A route server is a device collecting BGP routes from everybody who peers with it and redistributing those routes to all the other peers of the route server. Thus by peering with a route server you can save yourself from setting up individual peering sessions with each and every other ASN peering with the route server. You also spare yourself from keeping track of newly connected participants, and you enable those new participants to start exchanging traffic with you at SwissIX from day one.
SwissIX runs two OpenBSD/OpenBGPd based route servers on the peering LAN. All participants are welcome and encouraged to peer with them. We operate two independent route servers for redundancy, to allow for uninterrupted traffic flow even during maintenance and strongly recommend you peer with both of them.
OpenBGPd is configured using templates, so we don't have to configure sessions individually. Just fire up your BGP to them and the sessions should come up immediately. Please do not send MD5 secrets, since we use templates it's not feasible for us to configure individual secrets.
Our route servers work transparently, meaning they don't insert their ASN into the AS path of the redistributed routes. At least on recent Cisco IOS versions you will have to configure the following for this to work.
For other vendors you may have to use different config statements.To peer with our route servers just set up BGP sessions with them as you would for any other peering. If you are using more than one connection, please peer with both of them from all your connections. If you use IPv6 (you should) please don't forget to also set up IPv6 sessions. The route servers are both using ASN 42476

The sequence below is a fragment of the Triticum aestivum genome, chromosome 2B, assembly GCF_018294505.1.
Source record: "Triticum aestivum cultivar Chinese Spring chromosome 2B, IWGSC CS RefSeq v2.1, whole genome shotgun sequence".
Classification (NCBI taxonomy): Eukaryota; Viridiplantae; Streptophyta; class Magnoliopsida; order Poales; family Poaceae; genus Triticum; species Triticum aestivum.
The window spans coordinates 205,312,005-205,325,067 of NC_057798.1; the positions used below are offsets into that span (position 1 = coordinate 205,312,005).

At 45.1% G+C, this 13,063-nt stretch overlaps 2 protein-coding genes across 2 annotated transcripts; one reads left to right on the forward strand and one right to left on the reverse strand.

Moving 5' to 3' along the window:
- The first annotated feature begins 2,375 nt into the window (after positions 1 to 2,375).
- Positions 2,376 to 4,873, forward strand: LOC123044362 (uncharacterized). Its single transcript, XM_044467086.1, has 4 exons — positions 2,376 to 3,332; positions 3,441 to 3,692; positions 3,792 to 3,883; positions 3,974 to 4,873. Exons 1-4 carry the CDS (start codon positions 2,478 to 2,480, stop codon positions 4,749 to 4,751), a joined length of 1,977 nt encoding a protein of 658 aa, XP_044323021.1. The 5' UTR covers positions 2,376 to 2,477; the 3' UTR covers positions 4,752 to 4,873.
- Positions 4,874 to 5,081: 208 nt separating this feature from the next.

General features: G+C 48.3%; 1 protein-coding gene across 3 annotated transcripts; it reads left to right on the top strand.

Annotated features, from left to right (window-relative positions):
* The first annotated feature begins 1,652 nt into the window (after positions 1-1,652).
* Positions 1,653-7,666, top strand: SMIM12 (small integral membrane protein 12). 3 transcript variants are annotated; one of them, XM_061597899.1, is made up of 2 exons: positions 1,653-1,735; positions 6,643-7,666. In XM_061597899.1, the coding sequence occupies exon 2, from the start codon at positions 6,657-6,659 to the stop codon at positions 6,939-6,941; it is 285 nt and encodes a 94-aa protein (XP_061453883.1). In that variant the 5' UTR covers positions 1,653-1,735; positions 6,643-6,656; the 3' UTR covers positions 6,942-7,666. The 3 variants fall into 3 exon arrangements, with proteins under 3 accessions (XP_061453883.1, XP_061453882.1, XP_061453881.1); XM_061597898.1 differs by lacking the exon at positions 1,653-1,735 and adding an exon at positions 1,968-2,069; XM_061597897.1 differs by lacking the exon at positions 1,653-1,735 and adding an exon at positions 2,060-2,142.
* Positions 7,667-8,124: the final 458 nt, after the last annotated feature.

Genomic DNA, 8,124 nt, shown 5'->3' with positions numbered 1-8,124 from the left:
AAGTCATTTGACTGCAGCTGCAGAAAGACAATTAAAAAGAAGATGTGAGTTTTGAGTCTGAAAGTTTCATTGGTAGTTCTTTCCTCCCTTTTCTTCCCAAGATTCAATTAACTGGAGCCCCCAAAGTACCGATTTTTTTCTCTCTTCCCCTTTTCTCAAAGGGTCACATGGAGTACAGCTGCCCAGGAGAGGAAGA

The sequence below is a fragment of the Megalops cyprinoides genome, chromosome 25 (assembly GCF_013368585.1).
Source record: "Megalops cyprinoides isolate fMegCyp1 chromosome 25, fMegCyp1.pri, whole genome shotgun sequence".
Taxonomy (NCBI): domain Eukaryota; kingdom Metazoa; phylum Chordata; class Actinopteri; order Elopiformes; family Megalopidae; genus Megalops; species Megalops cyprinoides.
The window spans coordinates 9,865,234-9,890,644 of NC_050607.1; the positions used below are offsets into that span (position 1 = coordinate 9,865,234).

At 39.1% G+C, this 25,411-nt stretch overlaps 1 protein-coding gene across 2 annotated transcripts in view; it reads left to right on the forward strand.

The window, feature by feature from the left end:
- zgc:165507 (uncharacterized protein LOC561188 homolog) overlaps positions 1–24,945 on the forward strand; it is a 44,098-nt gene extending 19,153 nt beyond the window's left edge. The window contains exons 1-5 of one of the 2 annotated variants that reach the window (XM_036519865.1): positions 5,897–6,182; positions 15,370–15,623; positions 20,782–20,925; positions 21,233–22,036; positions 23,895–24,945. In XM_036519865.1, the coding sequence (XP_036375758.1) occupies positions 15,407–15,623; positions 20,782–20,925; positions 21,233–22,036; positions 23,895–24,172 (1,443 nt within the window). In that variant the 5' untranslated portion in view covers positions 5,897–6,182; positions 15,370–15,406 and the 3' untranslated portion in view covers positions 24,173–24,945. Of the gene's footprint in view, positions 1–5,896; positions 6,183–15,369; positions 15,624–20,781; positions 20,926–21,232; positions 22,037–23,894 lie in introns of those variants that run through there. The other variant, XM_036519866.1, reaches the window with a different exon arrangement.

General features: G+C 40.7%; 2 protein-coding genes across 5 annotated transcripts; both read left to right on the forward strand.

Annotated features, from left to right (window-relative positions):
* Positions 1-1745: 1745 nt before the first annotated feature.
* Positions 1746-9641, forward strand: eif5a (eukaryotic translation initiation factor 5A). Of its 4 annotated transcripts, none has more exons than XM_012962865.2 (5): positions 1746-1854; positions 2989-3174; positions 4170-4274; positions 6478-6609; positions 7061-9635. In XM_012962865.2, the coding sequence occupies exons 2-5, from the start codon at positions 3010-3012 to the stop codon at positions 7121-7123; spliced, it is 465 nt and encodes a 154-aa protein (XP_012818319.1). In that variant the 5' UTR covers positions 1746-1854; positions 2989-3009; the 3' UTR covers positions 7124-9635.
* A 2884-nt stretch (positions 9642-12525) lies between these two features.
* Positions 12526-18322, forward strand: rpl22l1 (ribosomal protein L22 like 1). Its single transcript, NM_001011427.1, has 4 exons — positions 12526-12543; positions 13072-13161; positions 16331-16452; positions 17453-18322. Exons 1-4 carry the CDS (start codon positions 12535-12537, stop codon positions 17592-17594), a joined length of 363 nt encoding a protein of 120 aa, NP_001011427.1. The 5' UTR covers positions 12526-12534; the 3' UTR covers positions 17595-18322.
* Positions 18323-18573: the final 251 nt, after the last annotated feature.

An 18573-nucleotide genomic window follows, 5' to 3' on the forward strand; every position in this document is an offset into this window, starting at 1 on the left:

|rs1.swissix.ch||IPv4 188.8.131.52 |
|rs2.swissix.ch||IPv4 184.108.40.206 |
For more details have a look at the peering details page.
We recommend you set a max-prefix limit on your side of the route server BGP session. At the moment we suggest to allow 100'000 IPv4 prefixes and 40'000 IPv6 prefixes.
On our side we have also implemented a max-prefix limits on each peer. For IPv4 this is set at 12'000 prefixes, for IPv6 at 600 prefixes. If you expect to announce more than that, please contact us, so we can raise your limit.
When peering with the SwissIX route server you can send communities to amend redistribution behavior.
|42476:65500||Prepend RS AS42476 to *all* RS-Peers|
|6550n:neighbor-as||Prepend RS 42476 to *selected* RS-Peer N-times (N = 1..3)|
|42476:neighbor-as||Do *not* announce to RS-Peers with AS neighbor-as|
|42476:65535||Do *not* announce to *ANY* RS-Peers|
This is also documented in our AS object in the RIPE Whois DB.
Here are some cookbook examples for configuring your Route Server peerings. (Parts in italics need to be adapted by you. Bear in mind, these are just basic examples.)
First, an example for Cisco:
And here a Juniper example: